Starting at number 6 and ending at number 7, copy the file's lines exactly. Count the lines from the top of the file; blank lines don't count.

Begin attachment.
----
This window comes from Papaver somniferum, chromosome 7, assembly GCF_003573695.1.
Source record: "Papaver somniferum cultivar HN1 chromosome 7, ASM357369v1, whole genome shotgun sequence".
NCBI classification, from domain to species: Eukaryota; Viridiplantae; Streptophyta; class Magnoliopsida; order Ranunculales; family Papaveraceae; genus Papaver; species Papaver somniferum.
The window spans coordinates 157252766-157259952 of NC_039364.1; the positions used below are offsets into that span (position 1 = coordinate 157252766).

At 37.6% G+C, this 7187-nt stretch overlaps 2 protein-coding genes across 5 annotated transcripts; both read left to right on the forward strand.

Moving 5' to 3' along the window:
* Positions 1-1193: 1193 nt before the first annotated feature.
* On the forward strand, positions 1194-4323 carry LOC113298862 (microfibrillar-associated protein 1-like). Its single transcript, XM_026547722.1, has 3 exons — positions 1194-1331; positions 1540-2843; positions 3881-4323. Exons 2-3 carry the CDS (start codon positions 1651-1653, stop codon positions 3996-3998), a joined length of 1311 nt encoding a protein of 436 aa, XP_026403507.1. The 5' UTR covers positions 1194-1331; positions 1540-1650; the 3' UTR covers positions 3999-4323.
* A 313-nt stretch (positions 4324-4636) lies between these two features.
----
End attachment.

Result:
Moving 5' to 3' along the window:
* Positions 1-1193: 1193 nt before the first annotated feature.